Tag Archives: Liam Neeson

Old Movie Review: Taken 2 (2012)

I enjoyed the original “Taken” movie when it first came out, so, a friend and I thought we’d take a gander at the sequel “Taken 2.” It stars Liam Neeson, Famke Janssen, and a few other actors and actresses I’m not familiar with. Liam Neeson plays Bryan Mills, a retired CIA operative, and Famke Janssen plays Mills’ ex-wife, Lenore. They have a daughter, Kim, (played by Maggie Grace).

 

The movie begins slowly. Bryan arrives at Lenore’s house to give Kim a driving lesson. But she’s at her boyfriend’s. This section of the movie serves only to play up Bryan’s aspect as being overprotective (he has a background check done on the boyfriend) and to establish that the main players are leading relatively normal lives in the good old USA. Then, Bryan goes to Istanbul where he has a security job for three days. Lenore and Kim join him after he is done; it is meant as a kind of gift to Lenore who is in the midst of a very nasty divorce. Of course, that’s when things go wrong.

 

In the preceding movie, “Taken,” Bryan wiped out a whole slew of bad guys; it was a ring of criminals who had abducted his daughter with the intent to sell her as a sex slave. Of course, it is an unwritten rule of nature: If you kill somebody, regardless of the reason, someone somewhere else will be upset. In this case, the dead criminals come from a family of criminals, who are now quite irked at Bryan and are intent on evening the score. They set out to Istanbul to do so. They kidnap Bryan and Lenore, and almost do the same to Kim. And then, the real fun begins. There is a lot of killing and violence. Bryan proves himself to be one of the deadliest people alive as he wades through bad guys like a scythe through wheat.

 

Strengths: well, this was a hardcore action movie, with lots of death and hand to hand combat. If you like that stuff, you’ll probably like this movie. For what it was, it was decent. The storyline held together well. The acting was pretty good. And there were no looming plot holes. Weaknesses: in my opinion, this movie was made simply to make more money from the “Taken” concept. It was very short, 92 minutes, and even the storyline seemed to be a kind of straight line from point A (kidnapping) to point B (relentless slaughter of everybody), with very few perturbations from the path. There were no twists or turns; the whole point of the movie seemed to be just an emphasis on Bryan’s skills. He handled the bad guys with relative ease.

 

In the end, I’ll give this movie three and a half out of five stars.

Movie Review: Wrath of the Titans

First, there was Clash of the Titans, the remake of the film of the same name from the 1980’s. Although I liked the original better, I may be biased because that was one of the first adventure films I ever saw growing up, and I saw it at a very impressionable young age. In any event, I did like the remake fairly well. Particularly, I liked the fact that they took some liberties with the original story; I see no point in seeing the same movie just with different actors. Wrath of the Titans picks up several years after Clash of the Titans leaves off. Perseus, played by Sam Worthington, is now a father; his wife, unfortunately, has passed away, though. Perseus is informed by his father, Zeus, played by Liam Neeson, that the walls of Tartarus are beginning to fall; the apostasy of humanity is leading to a weakening of the power of the gods; hence, the prison of the underworld is weakening.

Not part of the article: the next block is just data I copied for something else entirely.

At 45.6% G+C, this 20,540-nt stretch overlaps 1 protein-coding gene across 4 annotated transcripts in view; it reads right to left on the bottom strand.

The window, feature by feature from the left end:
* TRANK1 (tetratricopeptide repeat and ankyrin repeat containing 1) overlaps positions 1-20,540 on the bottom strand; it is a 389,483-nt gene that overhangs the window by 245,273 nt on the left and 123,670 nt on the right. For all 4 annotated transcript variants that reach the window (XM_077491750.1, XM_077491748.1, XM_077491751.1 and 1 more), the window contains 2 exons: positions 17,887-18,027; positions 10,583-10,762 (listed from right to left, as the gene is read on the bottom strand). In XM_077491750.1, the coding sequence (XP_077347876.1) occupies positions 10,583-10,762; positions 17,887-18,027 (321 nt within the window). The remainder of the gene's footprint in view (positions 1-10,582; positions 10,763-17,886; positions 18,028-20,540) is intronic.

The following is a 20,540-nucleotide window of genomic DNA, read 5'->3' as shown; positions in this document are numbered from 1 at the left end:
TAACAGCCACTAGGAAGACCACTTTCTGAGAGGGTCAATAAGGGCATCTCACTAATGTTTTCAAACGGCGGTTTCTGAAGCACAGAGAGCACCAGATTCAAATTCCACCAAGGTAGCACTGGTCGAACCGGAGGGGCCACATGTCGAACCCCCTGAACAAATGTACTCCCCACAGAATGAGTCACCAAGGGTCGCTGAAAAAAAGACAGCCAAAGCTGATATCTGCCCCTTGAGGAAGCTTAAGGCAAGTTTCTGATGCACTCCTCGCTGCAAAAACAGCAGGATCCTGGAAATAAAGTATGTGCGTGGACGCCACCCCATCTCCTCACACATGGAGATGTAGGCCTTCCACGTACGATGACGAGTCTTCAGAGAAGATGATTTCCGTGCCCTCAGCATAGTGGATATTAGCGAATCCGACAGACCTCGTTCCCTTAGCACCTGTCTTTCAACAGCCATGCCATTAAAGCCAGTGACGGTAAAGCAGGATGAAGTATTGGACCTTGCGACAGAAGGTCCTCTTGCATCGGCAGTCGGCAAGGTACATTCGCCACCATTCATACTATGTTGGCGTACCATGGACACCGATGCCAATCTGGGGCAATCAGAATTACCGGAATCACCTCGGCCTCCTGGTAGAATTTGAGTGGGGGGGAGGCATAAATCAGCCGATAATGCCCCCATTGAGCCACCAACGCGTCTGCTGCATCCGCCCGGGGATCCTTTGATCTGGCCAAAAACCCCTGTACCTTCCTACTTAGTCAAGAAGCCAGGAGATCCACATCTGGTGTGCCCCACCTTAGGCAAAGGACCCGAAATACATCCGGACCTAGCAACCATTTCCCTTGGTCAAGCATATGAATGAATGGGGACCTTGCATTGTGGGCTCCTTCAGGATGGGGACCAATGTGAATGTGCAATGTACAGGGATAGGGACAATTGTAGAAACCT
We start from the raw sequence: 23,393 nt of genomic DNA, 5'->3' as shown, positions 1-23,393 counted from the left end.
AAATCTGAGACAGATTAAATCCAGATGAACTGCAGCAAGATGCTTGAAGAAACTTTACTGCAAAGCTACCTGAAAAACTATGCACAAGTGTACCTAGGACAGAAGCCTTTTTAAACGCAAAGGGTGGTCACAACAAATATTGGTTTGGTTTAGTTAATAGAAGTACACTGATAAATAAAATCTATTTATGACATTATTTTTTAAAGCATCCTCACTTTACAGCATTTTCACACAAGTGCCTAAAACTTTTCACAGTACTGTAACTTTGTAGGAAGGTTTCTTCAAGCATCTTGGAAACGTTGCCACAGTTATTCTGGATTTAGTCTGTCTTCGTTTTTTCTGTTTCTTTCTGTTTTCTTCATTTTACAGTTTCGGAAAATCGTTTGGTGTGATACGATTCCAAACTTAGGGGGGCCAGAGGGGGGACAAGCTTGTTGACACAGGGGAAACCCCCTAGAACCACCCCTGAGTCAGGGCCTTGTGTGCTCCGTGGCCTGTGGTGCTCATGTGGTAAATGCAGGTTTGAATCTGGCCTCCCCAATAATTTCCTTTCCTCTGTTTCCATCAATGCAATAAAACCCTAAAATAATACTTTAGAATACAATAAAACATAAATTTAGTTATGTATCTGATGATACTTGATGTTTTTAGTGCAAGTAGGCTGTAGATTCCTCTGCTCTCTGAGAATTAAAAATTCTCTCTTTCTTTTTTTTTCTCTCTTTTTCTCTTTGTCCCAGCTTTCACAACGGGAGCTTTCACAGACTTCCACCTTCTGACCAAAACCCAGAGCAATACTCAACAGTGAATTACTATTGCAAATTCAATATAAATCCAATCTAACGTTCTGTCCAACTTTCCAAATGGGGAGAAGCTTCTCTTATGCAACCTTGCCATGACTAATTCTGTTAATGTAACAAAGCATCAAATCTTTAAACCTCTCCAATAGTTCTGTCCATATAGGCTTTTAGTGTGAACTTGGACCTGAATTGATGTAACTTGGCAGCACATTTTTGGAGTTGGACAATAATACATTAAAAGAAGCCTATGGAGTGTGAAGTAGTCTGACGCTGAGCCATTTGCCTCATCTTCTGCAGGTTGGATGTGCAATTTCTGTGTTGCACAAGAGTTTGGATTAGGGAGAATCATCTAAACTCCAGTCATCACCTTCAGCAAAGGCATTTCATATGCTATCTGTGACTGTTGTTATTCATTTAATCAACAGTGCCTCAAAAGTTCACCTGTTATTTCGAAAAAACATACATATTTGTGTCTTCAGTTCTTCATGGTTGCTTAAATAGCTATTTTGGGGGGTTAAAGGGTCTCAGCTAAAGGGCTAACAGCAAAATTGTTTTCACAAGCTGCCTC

At this point, I feel the need to digress on a somewhat theological point. I have mixed feelings about the theology presented in the movie. I know, it’s just a movie, and the truth about gods and God is most probably unknowable for us mere mortals. But the basic premise of the movie is that the gods are dependent upon humans; they need their prayers to sustain their power. All throughout the film, there is an undertone that humans shouldn’t pray to the gods. Of course, in the movie, some of the gods have turned against the humans, so perhaps it is a semi-justified course of action. Still, I can’t help but feel that the film has very strong anti-god undercurrents which can be extrapolated into anti-God undercurrents. And I’m not sure that is a good thing as a social development, let alone as a movie whose target audience includes the young (I think it was PG-13, but I could be wrong). But, like I said, this is just a digression—one I could go on and on about, but I will not.

 

Anyway, the movie as a whole was a decent action flick. I did not see it in 3-D, because I’ve decided 3D effects aren’t worth the extra three bucks. Still, the action flowed, everything made a kind of cohesive unit. And the characters were… uh, okay, and the acting was decent. Beyond my theological issue, there were no major flaws in the movie, unless you want to get picky about actual Greek mythology (e.g. Perseus wasn’t the hero who fought the chimera, or the minotaur, or whatever).

 

Ultimately, I think it was a decent flick, but not exceptional. I’ll give it three out of five stars. And I do feel obliged to note that some religious people may be offended for the reasons given above.